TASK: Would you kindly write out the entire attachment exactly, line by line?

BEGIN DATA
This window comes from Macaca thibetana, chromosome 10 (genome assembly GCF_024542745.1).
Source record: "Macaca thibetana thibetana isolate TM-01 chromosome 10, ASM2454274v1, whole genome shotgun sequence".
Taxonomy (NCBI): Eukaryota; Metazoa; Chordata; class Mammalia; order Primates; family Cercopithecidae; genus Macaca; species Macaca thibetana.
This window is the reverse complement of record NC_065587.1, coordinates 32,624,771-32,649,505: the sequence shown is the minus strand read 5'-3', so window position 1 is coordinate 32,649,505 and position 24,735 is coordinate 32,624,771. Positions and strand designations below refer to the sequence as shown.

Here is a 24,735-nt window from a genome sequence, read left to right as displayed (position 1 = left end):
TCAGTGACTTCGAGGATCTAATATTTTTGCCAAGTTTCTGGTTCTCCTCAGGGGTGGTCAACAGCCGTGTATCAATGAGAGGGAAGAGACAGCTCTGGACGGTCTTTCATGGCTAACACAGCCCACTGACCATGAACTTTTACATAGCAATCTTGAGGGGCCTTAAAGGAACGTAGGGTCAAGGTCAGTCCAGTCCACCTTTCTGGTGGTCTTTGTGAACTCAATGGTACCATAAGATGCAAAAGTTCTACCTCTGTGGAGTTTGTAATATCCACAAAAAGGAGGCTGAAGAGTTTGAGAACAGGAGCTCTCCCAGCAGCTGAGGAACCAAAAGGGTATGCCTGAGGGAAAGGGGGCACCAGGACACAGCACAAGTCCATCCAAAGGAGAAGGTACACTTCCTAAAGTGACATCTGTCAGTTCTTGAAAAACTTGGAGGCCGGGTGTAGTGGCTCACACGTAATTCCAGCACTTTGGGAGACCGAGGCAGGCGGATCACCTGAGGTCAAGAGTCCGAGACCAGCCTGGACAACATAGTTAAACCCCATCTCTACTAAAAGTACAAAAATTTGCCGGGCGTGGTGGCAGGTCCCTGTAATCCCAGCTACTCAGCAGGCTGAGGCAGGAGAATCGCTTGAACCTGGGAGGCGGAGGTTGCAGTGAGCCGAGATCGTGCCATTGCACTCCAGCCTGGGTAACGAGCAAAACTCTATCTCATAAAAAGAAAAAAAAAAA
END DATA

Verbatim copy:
This window comes from Macaca thibetana, chromosome 10 (genome assembly GCF_024542745.1).
Source record: "Macaca thibetana thibetana isolate TM-01 chromosome 10, ASM2454274v1, whole genome shotgun sequence".
Taxonomy (NCBI): Eukaryota; Metazoa; Chordata; class Mammalia; order Primates; family Cercopithecidae; genus Macaca; species Macaca thibetana.
This window is the reverse complement of record NC_065587.1, coordinates 32,624,771-32,649,505: the sequence shown is the minus strand read 5'-3', so window position 1 is coordinate 32,649,505 and position 24,735 is coordinate 32,624,771. Positions and strand designations below refer to the sequence as shown.

Here is a 24,735-nt window from a genome sequence, read left to right as displayed (position 1 = left end):
TCAGTGACTTCGAGGATCTAATATTTTTGCCAAGTTTCTGGTTCTCCTCAGGGGTGGTCAACAGCCGTGTATCAATGAGAGGGAAGAGACAGCTCTGGACGGTCTTTCATGGCTAACACAGCCCACTGACCATGAACTTTTACATAGCAATCTTGAGGGGCCTTAAAGGAACGTAGGGTCAAGGTCAGTCCAGTCCACCTTTCTGGTGGTCTTTGTGAACTCAATGGTACCATAAGATGCAAAAGTTCTACCTCTGTGGAGTTTGTAATATCCACAAAAAGGAGGCTGAAGAGTTTGAGAACAGGAGCTCTCCCAGCAGCTGAGGAACCAAAAGGGTATGCCTGAGGGAAAGGGGGCACCAGGACACAGCACAAGTCCATCCAAAGGAGAAGGTACACTTCCTAAAGTGACATCTGTCAGTTCTTGAAAAACTTGGAGGCCGGGTGTAGTGGCTCACACGTAATTCCAGCACTTTGGGAGACCGAGGCAGGCGGATCACCTGAGGTCAAGAGTCCGAGACCAGCCTGGACAACATAGTTAAACCCCATCTCTACTAAAAGTACAAAAATTTGCCGGGCGTGGTGGCAGGTCCCTGTAATCCCAGCTACTCAGCAGGCTGAGGCAGGAGAATCGCTTGAACCTGGGAGGCGGAGGTTGCAGTGAGCCGAGATCGTGCCATTGCACTCCAGCCTGGGTAACGAGCAAAACTCTATCTCATAAAAAGAAAAAAAAAAA